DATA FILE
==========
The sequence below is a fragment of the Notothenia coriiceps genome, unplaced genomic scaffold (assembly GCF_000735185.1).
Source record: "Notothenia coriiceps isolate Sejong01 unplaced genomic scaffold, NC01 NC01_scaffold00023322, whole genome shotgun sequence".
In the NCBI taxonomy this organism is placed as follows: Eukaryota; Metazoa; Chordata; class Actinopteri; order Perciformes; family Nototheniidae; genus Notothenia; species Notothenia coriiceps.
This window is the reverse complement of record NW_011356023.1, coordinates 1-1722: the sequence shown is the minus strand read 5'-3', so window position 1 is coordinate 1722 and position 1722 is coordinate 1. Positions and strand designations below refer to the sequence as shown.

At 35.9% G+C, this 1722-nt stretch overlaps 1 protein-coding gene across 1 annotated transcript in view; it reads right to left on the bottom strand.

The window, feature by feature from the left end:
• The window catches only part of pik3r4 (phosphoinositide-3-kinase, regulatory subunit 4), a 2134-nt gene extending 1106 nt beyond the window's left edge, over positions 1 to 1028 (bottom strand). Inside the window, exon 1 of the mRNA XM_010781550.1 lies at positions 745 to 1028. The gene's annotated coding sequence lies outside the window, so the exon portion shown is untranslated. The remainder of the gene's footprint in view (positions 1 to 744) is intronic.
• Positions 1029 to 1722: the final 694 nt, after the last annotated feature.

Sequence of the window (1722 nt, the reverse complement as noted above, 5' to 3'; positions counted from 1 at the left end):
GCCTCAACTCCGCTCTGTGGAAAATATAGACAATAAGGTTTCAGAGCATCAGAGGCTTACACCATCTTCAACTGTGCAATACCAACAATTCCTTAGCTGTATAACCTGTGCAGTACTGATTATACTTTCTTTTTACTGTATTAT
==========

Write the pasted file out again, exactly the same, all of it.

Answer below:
The sequence below is a fragment of the Notothenia coriiceps genome, unplaced genomic scaffold (assembly GCF_000735185.1).
Source record: "Notothenia coriiceps isolate Sejong01 unplaced genomic scaffold, NC01 NC01_scaffold00023322, whole genome shotgun sequence".
In the NCBI taxonomy this organism is placed as follows: Eukaryota; Metazoa; Chordata; class Actinopteri; order Perciformes; family Nototheniidae; genus Notothenia; species Notothenia coriiceps.
This window is the reverse complement of record NW_011356023.1, coordinates 1-1722: the sequence shown is the minus strand read 5'-3', so window position 1 is coordinate 1722 and position 1722 is coordinate 1. Positions and strand designations below refer to the sequence as shown.

At 35.9% G+C, this 1722-nt stretch overlaps 1 protein-coding gene across 1 annotated transcript in view; it reads right to left on the bottom strand.

The window, feature by feature from the left end:
• The window catches only part of pik3r4 (phosphoinositide-3-kinase, regulatory subunit 4), a 2134-nt gene extending 1106 nt beyond the window's left edge, over positions 1 to 1028 (bottom strand). Inside the window, exon 1 of the mRNA XM_010781550.1 lies at positions 745 to 1028. The gene's annotated coding sequence lies outside the window, so the exon portion shown is untranslated. The remainder of the gene's footprint in view (positions 1 to 744) is intronic.
• Positions 1029 to 1722: the final 694 nt, after the last annotated feature.

Sequence of the window (1722 nt, the reverse complement as noted above, 5' to 3'; positions counted from 1 at the left end):
GCCTCAACTCCGCTCTGTGGAAAATATAGACAATAAGGTTTCAGAGCATCAGAGGCTTACACCATCTTCAACTGTGCAATACCAACAATTCCTTAGCTGTATAACCTGTGCAGTACTGATTATACTTTCTTTTTACTGTATTAT